B.C. Conservative leader causes uproar with anti-SOGI comments in Legislature
Conservative Party of B.C. Leader John Rustad stirred controversy with his first question in the House in his new position on Oct. 3, 2023. His comments about SOGI were dismissed by Premier David Eby and the education minister.
Tuesday marked the first day back in the B.C. Legislature for the fall sitting, and with his very first question as leader of the Conservative Party — which now officially has party status — John Rustad managed to cause uproar.
Pointing to recent protests, Rustad took aim at Sexual Orientation and Gender Identity (SOGI 123) resources in B.C.’s schools, asking if the education minister would “look at the divisions that this is creating.”
“Parents are concerned about the sexualization of their children in this NDP government’s education system. Will the minister admit that SOGI 123 has been divisive, an assault on parents’ rights, and a distraction on student education?” he asked.
Rustad’s question immediately drew the ire of Premier David Eby.
“I welcome the member to the House as the leader of his new party, but I’ve got to say, this is not an auspicious start. When you talk about the issues of the day for British Columbians — cost of living, housing, we heard from the BCUP, health care, addiction, mental health — to come into this place, to use the authority of his office, his new party, to find a small group of kids in our province, to leverage all of that, to make them feel less safe at school, less safe in our community, to feed the fires of division in our province and bring culture war to British Columbia, it is not welcome,” Eby said.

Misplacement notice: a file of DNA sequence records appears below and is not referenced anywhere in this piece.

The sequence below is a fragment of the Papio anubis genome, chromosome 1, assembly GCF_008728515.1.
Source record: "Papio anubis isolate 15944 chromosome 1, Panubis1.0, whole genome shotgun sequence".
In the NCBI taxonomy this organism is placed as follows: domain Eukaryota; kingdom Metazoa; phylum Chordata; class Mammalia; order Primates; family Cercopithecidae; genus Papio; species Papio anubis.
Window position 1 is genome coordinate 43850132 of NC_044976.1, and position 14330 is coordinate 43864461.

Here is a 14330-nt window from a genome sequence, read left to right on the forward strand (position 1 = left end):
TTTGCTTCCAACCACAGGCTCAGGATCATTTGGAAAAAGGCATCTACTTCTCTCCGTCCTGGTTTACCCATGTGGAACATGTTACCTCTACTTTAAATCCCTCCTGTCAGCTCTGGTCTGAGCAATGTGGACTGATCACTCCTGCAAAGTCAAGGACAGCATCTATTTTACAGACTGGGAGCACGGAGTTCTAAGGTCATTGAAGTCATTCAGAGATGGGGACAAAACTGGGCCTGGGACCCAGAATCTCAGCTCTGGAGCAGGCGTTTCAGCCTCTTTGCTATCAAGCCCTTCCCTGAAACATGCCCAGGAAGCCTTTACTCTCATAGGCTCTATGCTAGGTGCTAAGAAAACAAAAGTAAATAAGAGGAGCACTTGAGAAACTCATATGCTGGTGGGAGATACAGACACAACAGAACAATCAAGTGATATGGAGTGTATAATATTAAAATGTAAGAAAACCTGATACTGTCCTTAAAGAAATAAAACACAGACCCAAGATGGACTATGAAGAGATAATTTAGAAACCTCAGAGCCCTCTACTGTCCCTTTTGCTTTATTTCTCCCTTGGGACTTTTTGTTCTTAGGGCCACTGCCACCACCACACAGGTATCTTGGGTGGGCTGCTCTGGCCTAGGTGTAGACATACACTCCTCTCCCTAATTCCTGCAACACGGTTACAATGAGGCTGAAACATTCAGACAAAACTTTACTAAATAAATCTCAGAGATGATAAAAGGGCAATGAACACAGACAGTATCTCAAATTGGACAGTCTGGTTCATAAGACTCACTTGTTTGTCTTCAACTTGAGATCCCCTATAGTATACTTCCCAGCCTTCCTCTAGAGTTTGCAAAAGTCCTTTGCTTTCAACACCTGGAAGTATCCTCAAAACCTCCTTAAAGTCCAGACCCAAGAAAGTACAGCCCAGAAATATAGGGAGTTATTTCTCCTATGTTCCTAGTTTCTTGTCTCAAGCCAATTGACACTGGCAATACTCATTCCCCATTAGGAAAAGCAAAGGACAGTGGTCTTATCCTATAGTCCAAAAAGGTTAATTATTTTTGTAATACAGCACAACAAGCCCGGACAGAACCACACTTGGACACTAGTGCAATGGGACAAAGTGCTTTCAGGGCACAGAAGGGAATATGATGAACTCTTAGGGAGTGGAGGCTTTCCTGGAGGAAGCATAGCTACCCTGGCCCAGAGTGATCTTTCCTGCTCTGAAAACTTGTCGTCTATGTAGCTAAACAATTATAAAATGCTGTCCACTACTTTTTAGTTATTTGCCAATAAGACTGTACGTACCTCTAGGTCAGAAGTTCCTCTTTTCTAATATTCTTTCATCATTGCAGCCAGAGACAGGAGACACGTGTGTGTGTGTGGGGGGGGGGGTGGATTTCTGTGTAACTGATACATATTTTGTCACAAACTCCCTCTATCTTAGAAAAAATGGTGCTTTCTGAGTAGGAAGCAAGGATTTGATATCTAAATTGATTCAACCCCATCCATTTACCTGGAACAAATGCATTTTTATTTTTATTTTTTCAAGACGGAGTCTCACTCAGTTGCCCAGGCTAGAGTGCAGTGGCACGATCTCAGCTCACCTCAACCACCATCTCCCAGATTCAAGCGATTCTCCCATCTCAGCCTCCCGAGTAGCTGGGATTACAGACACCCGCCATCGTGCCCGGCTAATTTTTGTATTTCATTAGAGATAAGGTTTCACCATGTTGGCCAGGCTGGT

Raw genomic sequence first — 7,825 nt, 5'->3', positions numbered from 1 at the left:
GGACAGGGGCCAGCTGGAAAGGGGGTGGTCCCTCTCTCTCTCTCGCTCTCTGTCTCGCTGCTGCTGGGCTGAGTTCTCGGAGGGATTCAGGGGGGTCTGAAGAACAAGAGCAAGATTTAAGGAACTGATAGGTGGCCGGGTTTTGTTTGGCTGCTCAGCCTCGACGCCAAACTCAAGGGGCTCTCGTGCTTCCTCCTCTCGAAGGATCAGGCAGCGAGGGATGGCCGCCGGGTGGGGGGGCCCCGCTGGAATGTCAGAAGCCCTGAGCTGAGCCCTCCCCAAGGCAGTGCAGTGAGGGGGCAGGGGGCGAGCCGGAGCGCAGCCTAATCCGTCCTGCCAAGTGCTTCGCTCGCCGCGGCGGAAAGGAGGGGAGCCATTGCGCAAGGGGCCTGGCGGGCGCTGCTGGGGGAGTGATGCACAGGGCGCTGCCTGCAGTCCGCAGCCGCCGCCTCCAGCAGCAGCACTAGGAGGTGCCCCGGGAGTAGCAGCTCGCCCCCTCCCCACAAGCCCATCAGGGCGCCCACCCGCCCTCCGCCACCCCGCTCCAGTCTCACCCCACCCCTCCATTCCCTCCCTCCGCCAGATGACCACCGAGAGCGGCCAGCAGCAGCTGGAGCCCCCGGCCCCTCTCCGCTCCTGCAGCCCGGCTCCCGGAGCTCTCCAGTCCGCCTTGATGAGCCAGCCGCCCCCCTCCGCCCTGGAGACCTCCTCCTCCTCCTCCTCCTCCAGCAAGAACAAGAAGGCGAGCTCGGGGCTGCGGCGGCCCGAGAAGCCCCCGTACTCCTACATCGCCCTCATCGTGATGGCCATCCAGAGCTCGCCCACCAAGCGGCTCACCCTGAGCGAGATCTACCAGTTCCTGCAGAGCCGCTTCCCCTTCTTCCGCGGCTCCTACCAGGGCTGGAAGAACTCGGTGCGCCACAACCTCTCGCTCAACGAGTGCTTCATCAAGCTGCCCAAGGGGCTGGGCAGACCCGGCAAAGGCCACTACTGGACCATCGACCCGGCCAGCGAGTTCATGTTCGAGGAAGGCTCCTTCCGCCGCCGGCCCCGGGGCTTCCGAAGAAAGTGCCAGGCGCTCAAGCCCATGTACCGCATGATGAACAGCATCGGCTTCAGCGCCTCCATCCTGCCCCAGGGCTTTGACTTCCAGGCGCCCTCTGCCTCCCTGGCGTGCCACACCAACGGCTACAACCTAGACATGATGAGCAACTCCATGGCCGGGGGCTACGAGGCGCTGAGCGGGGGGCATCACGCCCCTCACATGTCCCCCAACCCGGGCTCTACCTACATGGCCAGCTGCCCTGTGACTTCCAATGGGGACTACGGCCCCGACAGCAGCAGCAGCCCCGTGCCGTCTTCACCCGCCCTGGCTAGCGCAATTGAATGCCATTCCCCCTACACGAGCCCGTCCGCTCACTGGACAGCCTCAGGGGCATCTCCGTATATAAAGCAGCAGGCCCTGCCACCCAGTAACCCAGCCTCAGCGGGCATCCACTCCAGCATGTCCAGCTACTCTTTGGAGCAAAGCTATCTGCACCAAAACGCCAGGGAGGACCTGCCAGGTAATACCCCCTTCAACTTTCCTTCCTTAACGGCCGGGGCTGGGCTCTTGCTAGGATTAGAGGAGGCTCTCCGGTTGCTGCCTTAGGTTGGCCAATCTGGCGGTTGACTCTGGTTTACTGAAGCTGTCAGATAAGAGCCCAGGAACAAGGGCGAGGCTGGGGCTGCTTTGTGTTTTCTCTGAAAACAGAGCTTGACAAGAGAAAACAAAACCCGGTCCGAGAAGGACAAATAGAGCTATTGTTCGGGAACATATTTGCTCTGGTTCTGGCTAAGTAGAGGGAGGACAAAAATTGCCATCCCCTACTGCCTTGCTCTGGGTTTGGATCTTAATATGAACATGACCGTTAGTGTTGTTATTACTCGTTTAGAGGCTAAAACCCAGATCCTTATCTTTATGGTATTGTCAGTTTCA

“When he sat on this side of the House, he supported those same policies, honourable chair. It is outrageous that he would stand here and do this. He sees political advantage in picking on kids and families and teachers and schools who are just trying to do their best for kids who are at risk of suicide. Shame on him. Choose another question.”
source : Rob Shaw CHEKNEWS https://twitter.com/RobShaw_BC
Rustad’s Anti-SOGI Stance Is Blasted in the Legislature
Eby says Conservative leader wants to bring division and culture wars to BC.
Oct 3, 2023 – Andrew MacLeod / The Tyee
Premier David Eby slammed BC Conservative Party Leader John Rustad Tuesday for choosing to use his first questions in the legislature since his party gained official status to criticize how sexual orientation and gender identity is addressed in schools.
“I have got to say, this is not an auspicious start,” Eby said. “It is outrageous that he would stand here and do this. He sees political advantage in picking on kids and families and teachers and schools who are just trying to do their best for kids who are at risk of suicide. Shame on him.”
Known as SOGI 123, the province’s sexual orientation and gender identity resources were developed with input from school districts, the University of British Columbia and Ministry of Education. They include lesson plans for kindergarten to Grade 12 that are deemed appropriate for each grade, as well as templates for administrative policy and professional development for teachers.